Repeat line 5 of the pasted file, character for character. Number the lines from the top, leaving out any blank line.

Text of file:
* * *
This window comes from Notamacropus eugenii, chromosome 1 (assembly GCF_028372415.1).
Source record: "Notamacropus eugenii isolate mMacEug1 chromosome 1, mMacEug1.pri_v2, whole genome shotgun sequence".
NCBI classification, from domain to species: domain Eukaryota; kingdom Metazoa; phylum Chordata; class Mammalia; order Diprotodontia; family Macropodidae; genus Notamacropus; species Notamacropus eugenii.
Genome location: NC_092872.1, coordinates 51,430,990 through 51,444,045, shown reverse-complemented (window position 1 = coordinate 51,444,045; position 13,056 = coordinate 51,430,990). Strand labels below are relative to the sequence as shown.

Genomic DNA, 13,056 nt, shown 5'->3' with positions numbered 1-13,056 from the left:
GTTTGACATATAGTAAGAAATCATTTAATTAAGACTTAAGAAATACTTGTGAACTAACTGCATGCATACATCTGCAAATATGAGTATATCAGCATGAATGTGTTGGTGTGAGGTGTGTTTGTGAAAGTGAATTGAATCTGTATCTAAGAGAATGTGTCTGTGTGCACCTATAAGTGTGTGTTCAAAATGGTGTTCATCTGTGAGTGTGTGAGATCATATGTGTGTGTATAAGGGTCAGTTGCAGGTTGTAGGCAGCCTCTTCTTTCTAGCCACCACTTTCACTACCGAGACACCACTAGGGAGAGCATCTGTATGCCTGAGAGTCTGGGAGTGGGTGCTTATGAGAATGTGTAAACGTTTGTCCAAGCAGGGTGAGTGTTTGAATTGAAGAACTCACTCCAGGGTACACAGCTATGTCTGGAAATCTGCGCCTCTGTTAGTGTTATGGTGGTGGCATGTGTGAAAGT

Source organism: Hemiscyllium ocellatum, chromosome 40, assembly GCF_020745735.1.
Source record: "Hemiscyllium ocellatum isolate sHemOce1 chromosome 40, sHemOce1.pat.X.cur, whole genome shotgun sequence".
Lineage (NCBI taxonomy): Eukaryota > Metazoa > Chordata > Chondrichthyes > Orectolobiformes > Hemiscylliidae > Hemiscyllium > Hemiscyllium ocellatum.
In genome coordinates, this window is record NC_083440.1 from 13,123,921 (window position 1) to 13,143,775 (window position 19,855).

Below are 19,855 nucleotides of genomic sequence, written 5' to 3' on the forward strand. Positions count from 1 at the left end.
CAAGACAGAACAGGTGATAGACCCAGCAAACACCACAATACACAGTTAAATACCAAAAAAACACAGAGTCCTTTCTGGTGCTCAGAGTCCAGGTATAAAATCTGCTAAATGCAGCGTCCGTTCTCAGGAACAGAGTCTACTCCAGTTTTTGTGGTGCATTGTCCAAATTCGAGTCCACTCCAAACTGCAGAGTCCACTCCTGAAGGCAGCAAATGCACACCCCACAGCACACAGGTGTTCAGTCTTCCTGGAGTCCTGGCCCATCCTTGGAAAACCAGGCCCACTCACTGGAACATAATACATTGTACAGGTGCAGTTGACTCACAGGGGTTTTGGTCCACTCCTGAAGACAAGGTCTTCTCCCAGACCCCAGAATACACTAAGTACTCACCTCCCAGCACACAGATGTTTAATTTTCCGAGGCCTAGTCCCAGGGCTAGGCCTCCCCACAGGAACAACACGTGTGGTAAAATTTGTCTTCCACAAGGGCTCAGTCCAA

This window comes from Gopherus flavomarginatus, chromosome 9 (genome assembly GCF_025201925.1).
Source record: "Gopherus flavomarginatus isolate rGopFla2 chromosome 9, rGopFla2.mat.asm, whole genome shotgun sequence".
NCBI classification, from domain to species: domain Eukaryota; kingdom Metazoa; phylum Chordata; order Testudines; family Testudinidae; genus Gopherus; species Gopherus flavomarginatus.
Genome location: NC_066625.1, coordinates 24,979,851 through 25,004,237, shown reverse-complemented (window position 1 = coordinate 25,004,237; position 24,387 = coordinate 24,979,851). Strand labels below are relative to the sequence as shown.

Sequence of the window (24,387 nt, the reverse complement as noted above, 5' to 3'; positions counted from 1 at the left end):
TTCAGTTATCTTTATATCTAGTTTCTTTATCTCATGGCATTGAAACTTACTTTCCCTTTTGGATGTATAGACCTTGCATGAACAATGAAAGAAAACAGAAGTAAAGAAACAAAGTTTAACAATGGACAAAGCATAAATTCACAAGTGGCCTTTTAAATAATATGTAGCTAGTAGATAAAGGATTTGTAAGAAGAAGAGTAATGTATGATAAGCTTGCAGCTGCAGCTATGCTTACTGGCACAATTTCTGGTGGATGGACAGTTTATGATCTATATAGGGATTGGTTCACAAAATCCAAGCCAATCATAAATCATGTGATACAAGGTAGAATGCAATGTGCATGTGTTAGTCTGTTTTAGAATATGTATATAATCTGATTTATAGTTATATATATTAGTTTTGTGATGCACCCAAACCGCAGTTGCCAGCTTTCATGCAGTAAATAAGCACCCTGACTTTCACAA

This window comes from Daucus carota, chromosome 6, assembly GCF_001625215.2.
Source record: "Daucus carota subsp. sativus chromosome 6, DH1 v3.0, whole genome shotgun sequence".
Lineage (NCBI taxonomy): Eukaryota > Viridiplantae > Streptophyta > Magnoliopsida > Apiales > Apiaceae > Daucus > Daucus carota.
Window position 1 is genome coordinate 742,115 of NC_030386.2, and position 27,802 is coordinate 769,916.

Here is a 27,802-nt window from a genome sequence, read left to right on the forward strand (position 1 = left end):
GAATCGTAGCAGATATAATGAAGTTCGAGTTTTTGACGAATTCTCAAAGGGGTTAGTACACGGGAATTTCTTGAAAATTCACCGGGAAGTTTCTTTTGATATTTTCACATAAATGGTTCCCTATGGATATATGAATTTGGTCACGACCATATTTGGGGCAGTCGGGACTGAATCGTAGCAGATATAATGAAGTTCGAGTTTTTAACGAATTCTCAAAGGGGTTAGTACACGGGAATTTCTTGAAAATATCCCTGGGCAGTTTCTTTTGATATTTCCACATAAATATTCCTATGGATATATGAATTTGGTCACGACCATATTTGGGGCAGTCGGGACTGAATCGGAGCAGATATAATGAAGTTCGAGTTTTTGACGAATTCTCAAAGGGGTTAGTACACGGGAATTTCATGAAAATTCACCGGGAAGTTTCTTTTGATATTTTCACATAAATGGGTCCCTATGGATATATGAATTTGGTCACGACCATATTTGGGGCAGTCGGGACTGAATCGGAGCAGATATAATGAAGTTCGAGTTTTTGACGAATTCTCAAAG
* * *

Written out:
Genomic DNA, 13,056 nt, shown 5'->3' with positions numbered 1-13,056 from the left: